From the County Manager Column from March 16, 2021

Local help from the American Rescue Plan will come in many forms

For months we have been stating that local governments cannot meet the size and scale of the COVID-19 crisis response alone. I am pleased to report that those calls for help have been answered. Last Thursday, President Biden signed the American Rescue Plan Act of 2021 into law. The $1.9 trillion bill provides relief through several programs to help individuals, families and the economy as we continue to combat and recover from COVID-19.

Like the Coronavirus Aid, Relief, and Economic Security (CARES) Act of 2020, local governments will receive a significant share of funding in the new law, and Ramsey County’s allocation is about $108 million. Unlike CARES - which initially provided local governments with one-time distributions in March 2020 with a "use-it-or-lose-it" Dec. 30, 2020 deadline - the American Rescue Plan provides local governments with distributions of $54 million split over two years and more latitude in how to use the funds over a longer period of time.

In other words, this funding is being structured to help respond to, but also recover from, the COVID-19 pandemic and related economic fallout across our community. The bill has some important differences, and there is much we are still learning as I write this column. But I want to share with you what I can so that you can continue to learn about this important bill and its implications for our community and organization.

While everyone is focused on the direct allocations to local governments, it is important to think of American Recovery Program funds coming to Ramsey County as a math equation: $108 million + X = Support to Ramsey County residents. We all know that the first number, $108 million, represents the millions that will come to Ramsey County as part of a direct allocation. This funding can be used for a variety of important uses but in many ways should be thought of last.

But what about the X? The X represents all the other parts of the bill. It will include funds that go to families as stimulus checks, direct payments for households with children, food and basic needs support to community food banks and schools, testing and vaccination infrastructure, emergency rental assistance, as well as other areas we aren’t yet even sure of. Ultimately, going back to the formula, we are unable to fully determine the ways to best use the $108 million until we fully understand what is coming to our community as part of the X. That is the current work happening in our Incident Management Team and will be an important step over the coming weeks.

Last week, I wrote about some of the programs we were able to successfully create, launch and complete on behalf of our community within the tight CARES deadlines. I am so proud of your hard work and dedication to ramp those programs up at lightning speed. We learned an incredible amount from that experience in Ramsey County and these lessons – along with those learned by local governments of all sizes across the country – helped to inform and shape the American Rescue Plan.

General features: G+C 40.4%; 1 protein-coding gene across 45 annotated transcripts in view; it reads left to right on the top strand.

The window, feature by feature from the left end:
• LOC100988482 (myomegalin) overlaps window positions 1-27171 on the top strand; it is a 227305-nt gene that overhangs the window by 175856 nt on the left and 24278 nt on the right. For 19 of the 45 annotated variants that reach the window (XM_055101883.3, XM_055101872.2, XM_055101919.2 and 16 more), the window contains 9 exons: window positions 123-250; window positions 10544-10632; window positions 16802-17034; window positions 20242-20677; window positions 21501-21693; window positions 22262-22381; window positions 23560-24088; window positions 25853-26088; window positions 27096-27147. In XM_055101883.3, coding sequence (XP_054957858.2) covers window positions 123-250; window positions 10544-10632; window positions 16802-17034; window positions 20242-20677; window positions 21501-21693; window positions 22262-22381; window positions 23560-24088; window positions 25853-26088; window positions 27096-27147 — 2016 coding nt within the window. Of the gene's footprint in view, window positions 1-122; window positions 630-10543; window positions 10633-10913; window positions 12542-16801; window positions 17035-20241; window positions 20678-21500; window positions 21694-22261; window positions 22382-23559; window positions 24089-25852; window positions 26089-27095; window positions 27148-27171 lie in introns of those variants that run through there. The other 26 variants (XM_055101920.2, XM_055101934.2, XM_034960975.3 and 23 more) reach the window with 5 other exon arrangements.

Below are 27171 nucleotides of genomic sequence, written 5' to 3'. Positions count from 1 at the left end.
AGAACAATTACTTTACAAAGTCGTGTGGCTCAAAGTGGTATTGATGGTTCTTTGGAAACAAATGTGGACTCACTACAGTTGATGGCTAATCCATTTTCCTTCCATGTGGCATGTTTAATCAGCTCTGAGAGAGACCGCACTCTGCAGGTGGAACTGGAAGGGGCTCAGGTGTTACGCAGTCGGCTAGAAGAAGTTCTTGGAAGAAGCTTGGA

I know there is some understandable anxiety across our organization that we are going to be jumping into a “CARES II” type of situation, but we have more room to plan over a longer time horizon than we did with our approach to distributing CARES funds. In addition, we will be collaborating with Saint Paul, metro counties and other local governments that received American Rescue Plan funds to ensure that every dollar is spent to maximum effect for long-term, sustained recovery. We continue to hear from community feedback and know from our own common sense that streamlined, consistent programs across jurisdictions make life easier for residents and businesses across our community and region.

Another difference between CARES and American Rescue Plan funds is that we can use these funds to replace lost revenue. Although property tax receipts were stable, we came up several million short in revenue in 2020 in areas like Parks & Recreation due to reduced use of fee-generating facilities and programs. As we review all of our options under the new law, we’ll be sharing our decision-making and investment priorities transparently just as we have done with our with CARES funds – through updates to our board of commissioners (watch the video from last week beginning at about 6:00), financial summaries, our open data portal and articles on RamseyNet.

You can expect a board workshop discussing initial priorities for the American Rescue Plan funds on April 13, and until that time, we plan to do our due diligence to understand every dollar that may be available to Ramsey County residents.

With the passing of the American Rescue Plan, vaccination doses exceeding the 100 million milestone, and Gov. Walz’s announcement last week dialing back some COVID-19 restrictions, there is an enormous and welcome focus on progress being made and a post-COVID recovery after a year of this battle. As we begin to feel relief in the first inklings of "returning to normal," it’s still critically important that we continue to practice the public health guidelines to safely get through this period of these next few months. Giving away progress now is the worst outcome for all of us, so we must all continue to do our part to model and behave in the way we hope those around us will too.

Next week, I plan to take a look back on a year of incredible effort and dedication from our Public Health team. I hope you have a good week – as always - and thank you for your hard work!